Nid oes gennych resi chwilio datblygedig. Ychwanegwch un trwy glicio ar y botwm '+ Ychwanegu Rhes'

Brecknock Boat Company Yard And Barn, Brecon

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Cyfeirnod MapSO02NW
Cyfeirnod GridSO0475028200
Awdurdod Unedol (Lleol)Powys
Hen SirBrecknockshire
Math O SafleCEI
Former yard and covered wharf of the Brecknock Boat Company; the wharf seems to have been a rectangular piece of ground with an access roadway (called 'Conway Terrace' at its northern end) running along its north-western side from the Watton at the north-east to the Brecknock and Abergavenny Canal on the south-west. The wharf was established by the Brecon Boat Company on land leased from the Cock and Horse public house at the time the canal was built in December 1800.

At the canal-end of the plot an indented turning and unloading basin was built using the full width of the plot with a straight unloading wall alongside the access lane from the Watton. By the 1870s (OS Ist ed. 25" map) a single-boat covered unloading dock had been extended north alongside the lane. By about 1816 an early railway branch with flanged rails had built along the wharf access road from the terminus of the Hay Railway 500m to the east. The lane itself (especially with a railway along part of its width) would not have provided enough room for the yard of the company and the form of the basin indicates that it was built by, or with the consent, of the owner of the rectangular piece of land, on the south-east side of the access road and it seems probable that this formed part of the Boat Company's lease. The fact that the part of the property north-east of the barn was used as a coal yard suggests a continuance in use from the earlier canal-wharf of the boat company.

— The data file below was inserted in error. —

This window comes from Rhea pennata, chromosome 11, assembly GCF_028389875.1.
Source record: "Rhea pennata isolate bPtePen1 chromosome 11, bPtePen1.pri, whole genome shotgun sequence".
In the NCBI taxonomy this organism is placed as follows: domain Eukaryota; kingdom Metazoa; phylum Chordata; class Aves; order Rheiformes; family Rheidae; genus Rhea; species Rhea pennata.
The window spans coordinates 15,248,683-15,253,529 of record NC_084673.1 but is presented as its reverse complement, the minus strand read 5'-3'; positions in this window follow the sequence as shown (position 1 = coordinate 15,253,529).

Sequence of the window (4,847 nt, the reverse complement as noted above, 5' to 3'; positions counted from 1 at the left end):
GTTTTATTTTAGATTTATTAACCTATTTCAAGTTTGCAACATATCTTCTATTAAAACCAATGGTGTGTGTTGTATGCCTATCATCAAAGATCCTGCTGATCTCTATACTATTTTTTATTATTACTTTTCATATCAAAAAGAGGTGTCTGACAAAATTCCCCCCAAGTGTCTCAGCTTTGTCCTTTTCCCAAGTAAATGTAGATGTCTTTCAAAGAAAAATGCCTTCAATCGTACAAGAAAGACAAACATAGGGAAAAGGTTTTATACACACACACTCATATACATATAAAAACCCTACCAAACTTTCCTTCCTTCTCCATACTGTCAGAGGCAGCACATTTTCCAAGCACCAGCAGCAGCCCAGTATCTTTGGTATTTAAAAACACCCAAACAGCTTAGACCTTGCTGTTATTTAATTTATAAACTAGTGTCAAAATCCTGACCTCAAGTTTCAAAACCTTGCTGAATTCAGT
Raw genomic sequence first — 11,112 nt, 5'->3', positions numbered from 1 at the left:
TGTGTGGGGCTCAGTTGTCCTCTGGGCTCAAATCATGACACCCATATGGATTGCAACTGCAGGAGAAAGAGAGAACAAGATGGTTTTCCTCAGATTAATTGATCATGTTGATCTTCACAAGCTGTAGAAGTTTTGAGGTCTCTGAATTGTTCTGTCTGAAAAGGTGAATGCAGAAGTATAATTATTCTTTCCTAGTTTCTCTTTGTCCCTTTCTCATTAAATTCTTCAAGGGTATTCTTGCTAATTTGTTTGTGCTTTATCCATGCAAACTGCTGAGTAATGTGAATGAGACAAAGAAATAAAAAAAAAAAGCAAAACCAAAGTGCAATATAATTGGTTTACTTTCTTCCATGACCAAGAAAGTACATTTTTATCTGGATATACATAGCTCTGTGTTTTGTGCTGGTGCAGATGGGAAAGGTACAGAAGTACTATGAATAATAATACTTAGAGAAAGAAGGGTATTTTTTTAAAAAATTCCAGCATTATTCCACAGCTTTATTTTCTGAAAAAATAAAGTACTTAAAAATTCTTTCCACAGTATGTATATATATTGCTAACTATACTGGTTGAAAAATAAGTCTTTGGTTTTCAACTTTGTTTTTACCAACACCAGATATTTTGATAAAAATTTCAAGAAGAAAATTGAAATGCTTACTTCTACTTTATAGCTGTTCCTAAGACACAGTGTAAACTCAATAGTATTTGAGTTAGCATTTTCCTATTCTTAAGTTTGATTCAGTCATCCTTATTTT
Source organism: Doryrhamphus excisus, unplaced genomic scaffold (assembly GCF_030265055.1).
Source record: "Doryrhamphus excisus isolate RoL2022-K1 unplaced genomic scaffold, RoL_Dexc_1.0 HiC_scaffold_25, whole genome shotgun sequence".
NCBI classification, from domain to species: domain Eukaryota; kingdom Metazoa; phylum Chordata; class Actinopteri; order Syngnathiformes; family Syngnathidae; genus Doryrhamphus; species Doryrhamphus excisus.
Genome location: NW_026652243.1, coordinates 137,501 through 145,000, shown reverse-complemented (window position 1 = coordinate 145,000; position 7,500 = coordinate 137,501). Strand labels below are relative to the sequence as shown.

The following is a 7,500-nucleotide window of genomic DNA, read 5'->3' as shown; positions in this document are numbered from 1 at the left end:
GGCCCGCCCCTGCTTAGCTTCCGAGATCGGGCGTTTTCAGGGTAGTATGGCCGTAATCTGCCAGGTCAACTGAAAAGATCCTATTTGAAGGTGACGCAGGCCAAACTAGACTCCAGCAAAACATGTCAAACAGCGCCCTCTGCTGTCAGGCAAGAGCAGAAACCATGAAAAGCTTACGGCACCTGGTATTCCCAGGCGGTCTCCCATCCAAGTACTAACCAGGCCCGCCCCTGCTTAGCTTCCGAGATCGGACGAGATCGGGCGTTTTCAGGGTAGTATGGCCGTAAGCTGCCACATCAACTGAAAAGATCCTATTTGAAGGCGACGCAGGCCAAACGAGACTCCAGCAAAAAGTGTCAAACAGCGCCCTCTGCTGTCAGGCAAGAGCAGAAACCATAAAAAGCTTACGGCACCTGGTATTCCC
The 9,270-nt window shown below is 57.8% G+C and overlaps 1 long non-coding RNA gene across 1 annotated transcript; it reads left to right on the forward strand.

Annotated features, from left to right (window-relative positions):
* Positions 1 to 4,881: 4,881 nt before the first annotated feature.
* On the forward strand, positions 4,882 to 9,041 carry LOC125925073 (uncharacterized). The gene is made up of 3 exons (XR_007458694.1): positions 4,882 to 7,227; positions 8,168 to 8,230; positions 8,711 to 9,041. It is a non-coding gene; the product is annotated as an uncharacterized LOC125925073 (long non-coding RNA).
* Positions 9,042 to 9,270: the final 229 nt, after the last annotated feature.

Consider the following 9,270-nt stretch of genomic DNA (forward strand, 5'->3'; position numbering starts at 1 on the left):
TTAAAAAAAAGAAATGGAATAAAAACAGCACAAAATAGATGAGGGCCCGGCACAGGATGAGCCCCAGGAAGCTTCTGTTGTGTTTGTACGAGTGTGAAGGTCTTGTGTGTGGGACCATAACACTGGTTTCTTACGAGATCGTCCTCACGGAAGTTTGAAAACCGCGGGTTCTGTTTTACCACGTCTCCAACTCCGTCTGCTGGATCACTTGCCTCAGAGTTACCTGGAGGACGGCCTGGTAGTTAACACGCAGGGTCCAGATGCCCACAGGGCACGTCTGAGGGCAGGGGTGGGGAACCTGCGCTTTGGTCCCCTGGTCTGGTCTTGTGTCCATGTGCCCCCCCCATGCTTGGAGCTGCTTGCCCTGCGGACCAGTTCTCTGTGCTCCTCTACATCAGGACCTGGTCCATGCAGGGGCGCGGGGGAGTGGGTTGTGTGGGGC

The principle building on the wharf is a former barn and cartshed constructed of local purple-grey, red and yellow sandstone. It stands near the north-eastern (town - the Watton) side of the wharf area, against its north-eastern boundary as shown on the 1870s Ordnance Survey map, although the fact that it once had central doorways to the threshing area in the centre indicates that the wharf area extended to the wall halfway between the barn and the properties on the Watton. It may have been constructed at about the same time as the Brecon and Abergavenny Canal which was completed to Brecon in December 1800, or may pre-date it, and is shown on John Wood's 'Plan of Brecknock' of 1834. The grain stored in the barn may have been brought in by water and used to feed the many haulage-horses of the company and/or threshed to supply the bakers in Brecon: there is no evidence of a farmyard on this site. The south-east part of this building was a five bay barn and their are ventilation slits on either side of the central opening. Alternatively the Boat Company may also have re-used all or part of this building as a warehouse and store. The part of this building-range to the north-west of the barn was a two storey double cart-shed (and probable hay loft) that may well have been for Boat Company vehicles servicing the wharf and town.

The basin is now filled-in and it and the wharf used for other purposes.

RCAHMW 14.03.2009 citing reports on the site in the archive by David Percival (14.11.1995) and Dr. Barrie Trinder (01.1996).